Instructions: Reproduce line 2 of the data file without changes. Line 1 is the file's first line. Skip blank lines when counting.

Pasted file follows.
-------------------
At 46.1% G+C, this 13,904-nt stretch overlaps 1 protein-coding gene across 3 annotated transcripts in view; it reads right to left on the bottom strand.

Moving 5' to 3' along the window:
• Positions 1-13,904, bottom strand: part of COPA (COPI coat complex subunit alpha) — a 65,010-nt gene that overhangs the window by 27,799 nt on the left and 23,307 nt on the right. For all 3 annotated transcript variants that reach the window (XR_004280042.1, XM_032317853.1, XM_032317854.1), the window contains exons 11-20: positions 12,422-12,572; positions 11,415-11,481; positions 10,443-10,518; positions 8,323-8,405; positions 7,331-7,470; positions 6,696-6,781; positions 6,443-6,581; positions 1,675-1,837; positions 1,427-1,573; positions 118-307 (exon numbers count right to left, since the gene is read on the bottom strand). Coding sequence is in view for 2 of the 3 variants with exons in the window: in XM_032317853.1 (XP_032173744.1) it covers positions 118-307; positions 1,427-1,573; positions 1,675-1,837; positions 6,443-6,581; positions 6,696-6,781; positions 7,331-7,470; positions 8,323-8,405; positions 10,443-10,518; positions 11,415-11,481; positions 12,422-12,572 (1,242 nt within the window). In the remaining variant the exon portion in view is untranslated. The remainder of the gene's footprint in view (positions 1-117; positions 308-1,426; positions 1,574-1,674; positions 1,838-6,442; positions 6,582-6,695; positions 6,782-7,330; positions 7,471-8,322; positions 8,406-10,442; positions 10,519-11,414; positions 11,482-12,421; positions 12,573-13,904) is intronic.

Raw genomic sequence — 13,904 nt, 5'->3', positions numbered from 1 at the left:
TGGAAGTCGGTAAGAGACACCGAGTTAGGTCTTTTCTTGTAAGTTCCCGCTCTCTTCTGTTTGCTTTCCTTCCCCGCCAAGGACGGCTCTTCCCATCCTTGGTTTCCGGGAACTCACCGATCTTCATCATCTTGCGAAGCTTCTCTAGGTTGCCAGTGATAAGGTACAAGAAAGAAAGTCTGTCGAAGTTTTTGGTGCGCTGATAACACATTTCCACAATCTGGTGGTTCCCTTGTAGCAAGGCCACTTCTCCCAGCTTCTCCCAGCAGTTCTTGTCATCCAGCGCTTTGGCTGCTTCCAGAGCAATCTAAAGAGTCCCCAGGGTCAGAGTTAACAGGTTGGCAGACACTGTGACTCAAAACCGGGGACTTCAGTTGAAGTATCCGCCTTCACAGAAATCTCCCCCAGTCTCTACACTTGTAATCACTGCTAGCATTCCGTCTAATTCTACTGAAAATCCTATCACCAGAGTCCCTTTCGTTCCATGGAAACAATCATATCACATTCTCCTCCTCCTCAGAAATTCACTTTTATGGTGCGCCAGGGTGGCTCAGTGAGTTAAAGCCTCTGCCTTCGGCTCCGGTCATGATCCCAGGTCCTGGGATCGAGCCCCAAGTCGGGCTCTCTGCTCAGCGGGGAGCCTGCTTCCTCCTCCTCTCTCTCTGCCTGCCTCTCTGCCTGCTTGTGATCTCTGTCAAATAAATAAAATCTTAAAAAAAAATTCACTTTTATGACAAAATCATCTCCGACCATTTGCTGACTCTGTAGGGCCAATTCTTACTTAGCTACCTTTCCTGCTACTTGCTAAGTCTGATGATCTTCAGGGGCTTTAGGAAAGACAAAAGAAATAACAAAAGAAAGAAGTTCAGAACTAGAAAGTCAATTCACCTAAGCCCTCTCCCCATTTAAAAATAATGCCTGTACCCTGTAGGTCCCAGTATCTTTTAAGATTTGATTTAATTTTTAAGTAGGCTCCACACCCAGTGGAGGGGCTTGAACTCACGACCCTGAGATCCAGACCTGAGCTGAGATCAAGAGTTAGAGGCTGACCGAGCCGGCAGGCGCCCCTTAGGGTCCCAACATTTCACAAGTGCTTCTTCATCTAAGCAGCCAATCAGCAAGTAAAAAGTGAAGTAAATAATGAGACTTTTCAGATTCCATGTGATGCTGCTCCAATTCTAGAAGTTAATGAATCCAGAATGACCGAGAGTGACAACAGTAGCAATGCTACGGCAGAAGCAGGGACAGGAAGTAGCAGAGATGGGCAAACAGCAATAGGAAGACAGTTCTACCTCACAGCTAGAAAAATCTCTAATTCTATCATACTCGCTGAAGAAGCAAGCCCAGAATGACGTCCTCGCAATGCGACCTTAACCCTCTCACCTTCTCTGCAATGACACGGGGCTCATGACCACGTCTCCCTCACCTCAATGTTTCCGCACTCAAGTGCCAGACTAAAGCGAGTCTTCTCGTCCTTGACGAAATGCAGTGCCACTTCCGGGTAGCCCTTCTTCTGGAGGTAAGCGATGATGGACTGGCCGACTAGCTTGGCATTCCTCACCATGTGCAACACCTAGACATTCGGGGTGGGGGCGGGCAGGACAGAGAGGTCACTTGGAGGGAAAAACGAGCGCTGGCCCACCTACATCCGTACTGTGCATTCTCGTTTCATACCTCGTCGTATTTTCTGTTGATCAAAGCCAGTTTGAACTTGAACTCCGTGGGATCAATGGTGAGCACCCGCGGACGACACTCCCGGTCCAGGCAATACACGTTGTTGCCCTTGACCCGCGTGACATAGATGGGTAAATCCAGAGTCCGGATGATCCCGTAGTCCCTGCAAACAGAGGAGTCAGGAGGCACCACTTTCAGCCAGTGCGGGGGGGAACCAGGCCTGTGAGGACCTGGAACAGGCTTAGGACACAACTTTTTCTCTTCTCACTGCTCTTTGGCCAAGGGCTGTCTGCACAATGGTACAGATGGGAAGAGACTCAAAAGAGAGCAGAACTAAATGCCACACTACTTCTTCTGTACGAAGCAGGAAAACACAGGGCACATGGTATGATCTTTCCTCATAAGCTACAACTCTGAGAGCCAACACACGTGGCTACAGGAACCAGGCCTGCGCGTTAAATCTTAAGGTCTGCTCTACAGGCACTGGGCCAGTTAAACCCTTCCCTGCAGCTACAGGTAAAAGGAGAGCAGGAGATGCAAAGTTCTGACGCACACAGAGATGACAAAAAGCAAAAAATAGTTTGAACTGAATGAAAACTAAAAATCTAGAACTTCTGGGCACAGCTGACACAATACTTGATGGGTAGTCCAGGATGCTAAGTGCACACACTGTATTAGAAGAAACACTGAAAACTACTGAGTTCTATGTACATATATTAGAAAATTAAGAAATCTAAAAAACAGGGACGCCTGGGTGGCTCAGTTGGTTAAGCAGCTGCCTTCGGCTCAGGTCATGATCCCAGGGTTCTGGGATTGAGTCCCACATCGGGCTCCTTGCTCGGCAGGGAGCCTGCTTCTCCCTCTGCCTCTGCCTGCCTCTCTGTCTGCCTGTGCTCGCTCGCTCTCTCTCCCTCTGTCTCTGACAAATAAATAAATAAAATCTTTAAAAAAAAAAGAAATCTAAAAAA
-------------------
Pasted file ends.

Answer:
Moving 5' to 3' along the window: